Now, when Paul says that Hagar or Sinai corresponds to ‘Jerusalem which now is’, he means that city which had once been God’s sanctuary, and which, therefore, ought to have been the fountainhead of heavenly and pure doctrine. For both Isaiah and Micah tell us that ‘out of Zion shall go forth the law, and the Word of the Lord from Jerusalem’ (Isa. 2:3; Mic. 4:2). But the Jews became defiled and added their own inventions and interpretations to the purity of true doctrine. They even rejected Jesus Christ, the fountain of life. Thus, Paul tells us that this Jerusalem is like Hagar the bondmaid and Mount Sinai, which can only bring about condemnation. This is worthy of note, because it shows us that God has never favoured a place so much that he could not punish the ingratitude of its inhabitants for their misuse of his benefits; mercies which he placed at their disposal. This is Jerusalem, known as the holy city of God, his royal palace, his habitation, the place of his residence — all of these descriptions are to be found in Holy Scripture, (Psa. 48:1-3, 132:13; Matt. 4:5, 27:53). Yet, Paul tells us that it has become like Sinai, an infertile mountain in a distant and desolate area outside the borders of the holy land, which God chose as the inheritance and resting place of his elect people.

Recognising that such a change had taken place in Jerusalem, the city once chosen by God and blessed with such excellent titles, what will happen to the people who reject the gospel today? Even if they have known great honour, God can easily bring them down to ignominy. Look what is said about the towns where Jesus preached the gospel, like Capernaum and the rest; they could boast of having been first to hear the message of salvation, or that Jesus Christ preached more there than in Jerusalem itself. But we are told that such towns would be ‘brought down to hell’ (Matt. 11:23). It was for their rebellion and stubborn persistence in evil; their refusal to accept the grace that was offered to them in the preaching of the gospel. We know what Jeremiah said about Shiloh (Jer. 7:12). You see, the Jews boasted that they had the city of Jerusalem with its temple and altar. But Jeremiah tells them to visit Shiloh — that place where the ark rested for so many years. People would come there from all parts to worship God and bring their sacrifices, but now what would they see there? A terrifying reminder of the vengeance of God because they had misused the good things that God had originally blessed them with.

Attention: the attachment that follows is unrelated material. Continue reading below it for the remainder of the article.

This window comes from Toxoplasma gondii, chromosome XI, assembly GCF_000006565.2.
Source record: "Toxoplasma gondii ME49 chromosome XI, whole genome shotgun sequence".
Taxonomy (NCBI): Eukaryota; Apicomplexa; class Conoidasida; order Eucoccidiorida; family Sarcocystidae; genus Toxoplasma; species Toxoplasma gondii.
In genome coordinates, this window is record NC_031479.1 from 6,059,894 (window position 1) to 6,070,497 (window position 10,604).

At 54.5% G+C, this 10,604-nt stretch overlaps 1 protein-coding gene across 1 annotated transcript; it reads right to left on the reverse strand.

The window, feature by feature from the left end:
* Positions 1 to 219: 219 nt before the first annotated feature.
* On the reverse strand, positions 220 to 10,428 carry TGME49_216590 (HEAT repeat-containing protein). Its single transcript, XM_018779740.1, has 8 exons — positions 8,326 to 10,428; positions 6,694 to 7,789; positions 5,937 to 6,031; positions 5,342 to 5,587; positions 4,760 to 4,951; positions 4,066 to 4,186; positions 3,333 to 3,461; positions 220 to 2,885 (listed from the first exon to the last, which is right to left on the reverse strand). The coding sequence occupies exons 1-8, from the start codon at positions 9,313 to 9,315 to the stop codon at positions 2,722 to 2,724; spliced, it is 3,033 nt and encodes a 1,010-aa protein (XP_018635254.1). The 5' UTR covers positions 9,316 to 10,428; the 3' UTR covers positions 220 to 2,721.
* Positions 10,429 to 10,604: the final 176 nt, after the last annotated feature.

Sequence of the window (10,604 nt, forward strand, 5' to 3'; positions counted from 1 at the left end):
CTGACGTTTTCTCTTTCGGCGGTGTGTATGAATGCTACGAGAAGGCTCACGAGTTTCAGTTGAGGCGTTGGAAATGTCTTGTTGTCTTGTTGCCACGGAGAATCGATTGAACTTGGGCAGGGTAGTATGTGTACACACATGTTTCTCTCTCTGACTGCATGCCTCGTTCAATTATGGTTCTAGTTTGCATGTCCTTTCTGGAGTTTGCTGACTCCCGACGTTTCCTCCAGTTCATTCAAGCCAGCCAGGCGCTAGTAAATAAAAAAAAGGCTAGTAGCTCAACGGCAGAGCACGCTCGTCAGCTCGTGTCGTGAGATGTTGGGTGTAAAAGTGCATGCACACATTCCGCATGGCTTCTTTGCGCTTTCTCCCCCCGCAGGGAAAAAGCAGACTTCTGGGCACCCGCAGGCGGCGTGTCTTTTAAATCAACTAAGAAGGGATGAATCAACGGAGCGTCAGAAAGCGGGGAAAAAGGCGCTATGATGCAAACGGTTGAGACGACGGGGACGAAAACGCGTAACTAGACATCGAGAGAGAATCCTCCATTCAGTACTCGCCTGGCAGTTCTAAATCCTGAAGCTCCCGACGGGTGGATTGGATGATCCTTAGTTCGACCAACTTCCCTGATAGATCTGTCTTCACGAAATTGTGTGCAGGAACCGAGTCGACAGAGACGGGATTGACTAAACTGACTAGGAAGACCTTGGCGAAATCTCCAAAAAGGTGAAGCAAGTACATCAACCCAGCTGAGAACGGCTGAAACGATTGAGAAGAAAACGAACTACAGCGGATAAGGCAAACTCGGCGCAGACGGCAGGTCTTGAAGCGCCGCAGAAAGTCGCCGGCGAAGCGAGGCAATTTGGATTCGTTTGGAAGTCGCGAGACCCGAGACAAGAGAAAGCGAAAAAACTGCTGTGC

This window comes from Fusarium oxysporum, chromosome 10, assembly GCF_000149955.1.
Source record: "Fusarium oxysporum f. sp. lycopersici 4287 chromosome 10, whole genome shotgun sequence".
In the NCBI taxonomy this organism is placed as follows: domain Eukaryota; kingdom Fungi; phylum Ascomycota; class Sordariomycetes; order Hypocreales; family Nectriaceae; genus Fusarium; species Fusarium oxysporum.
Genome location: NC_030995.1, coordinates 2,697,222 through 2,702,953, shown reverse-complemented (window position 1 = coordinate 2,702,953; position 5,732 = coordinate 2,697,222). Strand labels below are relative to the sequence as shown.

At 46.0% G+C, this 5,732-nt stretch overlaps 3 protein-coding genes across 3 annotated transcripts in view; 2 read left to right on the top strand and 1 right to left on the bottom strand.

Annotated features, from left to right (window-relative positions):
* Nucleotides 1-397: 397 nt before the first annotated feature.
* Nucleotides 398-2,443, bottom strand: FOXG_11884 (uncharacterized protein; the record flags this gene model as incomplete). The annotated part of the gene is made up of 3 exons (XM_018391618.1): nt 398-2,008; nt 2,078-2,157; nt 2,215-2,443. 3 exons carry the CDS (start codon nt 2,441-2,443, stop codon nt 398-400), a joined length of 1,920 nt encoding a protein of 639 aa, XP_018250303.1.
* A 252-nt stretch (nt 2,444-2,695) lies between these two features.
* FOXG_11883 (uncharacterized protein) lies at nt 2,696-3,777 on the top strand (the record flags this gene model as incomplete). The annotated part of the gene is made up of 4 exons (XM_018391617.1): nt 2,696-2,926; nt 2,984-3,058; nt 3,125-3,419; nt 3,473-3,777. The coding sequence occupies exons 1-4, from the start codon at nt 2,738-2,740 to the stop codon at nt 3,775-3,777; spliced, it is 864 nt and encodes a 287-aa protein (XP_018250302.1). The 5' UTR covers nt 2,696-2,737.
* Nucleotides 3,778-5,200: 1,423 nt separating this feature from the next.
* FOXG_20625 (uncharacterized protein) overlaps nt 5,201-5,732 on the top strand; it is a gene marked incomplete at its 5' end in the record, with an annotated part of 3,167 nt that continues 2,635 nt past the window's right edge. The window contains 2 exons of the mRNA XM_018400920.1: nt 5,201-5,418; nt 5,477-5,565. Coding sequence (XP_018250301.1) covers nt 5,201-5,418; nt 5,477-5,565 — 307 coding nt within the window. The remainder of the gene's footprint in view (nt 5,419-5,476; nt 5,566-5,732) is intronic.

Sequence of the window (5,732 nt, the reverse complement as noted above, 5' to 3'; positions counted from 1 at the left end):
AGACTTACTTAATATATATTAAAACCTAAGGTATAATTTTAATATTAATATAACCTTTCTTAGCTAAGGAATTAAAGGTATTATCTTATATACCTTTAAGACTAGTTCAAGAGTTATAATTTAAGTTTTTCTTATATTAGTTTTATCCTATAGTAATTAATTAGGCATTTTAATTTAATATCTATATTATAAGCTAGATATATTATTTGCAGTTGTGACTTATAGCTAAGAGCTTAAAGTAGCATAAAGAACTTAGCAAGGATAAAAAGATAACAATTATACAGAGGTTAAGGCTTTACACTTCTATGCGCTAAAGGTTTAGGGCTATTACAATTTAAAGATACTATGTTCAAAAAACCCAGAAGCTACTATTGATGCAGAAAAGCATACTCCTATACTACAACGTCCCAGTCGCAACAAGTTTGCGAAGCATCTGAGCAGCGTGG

Now, let us apply this for our own instruction, so that we learn to walk in fear and wisdom, for God has been gracious to us by dwelling amongst us and establishing his royal throne to reign over us. For our part, we ought to obey him, and shelter ourselves beneath his wings in sobriety and humility. If we were to think that he is under obligation to us, then we will be audacious, opinionated and proud towards him. We would abuse the gifts that he intended to be for our well-being, and such wickedness could not go unpunished. Thus, the example of Jerusalem warns us to yield peacefully in obedience to our God, and allow him to rule over us. We must be submissive in every way, and not puffed up with pride or presumption, now that he has poured out his spiritual blessings upon us. Indeed, this ought to make us confess our dependence upon him and to humble ourselves.

Incidentally, we can see how foolish the Papists are to want to associate God with Rome; for they say it is the ‘apostolic seat’. But their claims about Peter are nothing more than lies and fables. Whilst it is certain that Paul was held prisoner in Rome, and it may even be deduced that he died there, this is all that sets Rome apart. The gospel was attacked there, and that den of the devil was saturated with the blood of the martyrs, as if to provoke the wrath of God. It was here that men conspired to fight against the truth, and blot out, as far as they possibly could, the name and memory of the Lord Jesus Christ. This is all the dignity that Rome can claim! These people imagine that Rome has all the honourable titles that Jerusalem once had, though there is not a single syllable in the Scriptures to justify this. Nowhere do they tell us that God reigns there, or has chosen to dwell within its walls; nowhere is it referred to as ‘mother’, or as having a special honour — nothing like this at all! Paul does say that the faith of the Romans was known everywhere and that they had a good reputation (Rom. 1:8), but he is speaking of a mere handful of people. For those who ruled in Rome were certainly not Christians, yet there was a small group gathered together in hideouts, and these are the people that Paul praises and esteems. Therefore, we must never imagine that the whole of Rome belonged to the church of God! We saw what happened to Jerusalem — that she was compared to Hagar and Sinai, that is to say, that she had become a profane and polluted place. Her holiness had long been forgotten, because she had not continued in the pure doctrines of the gospel.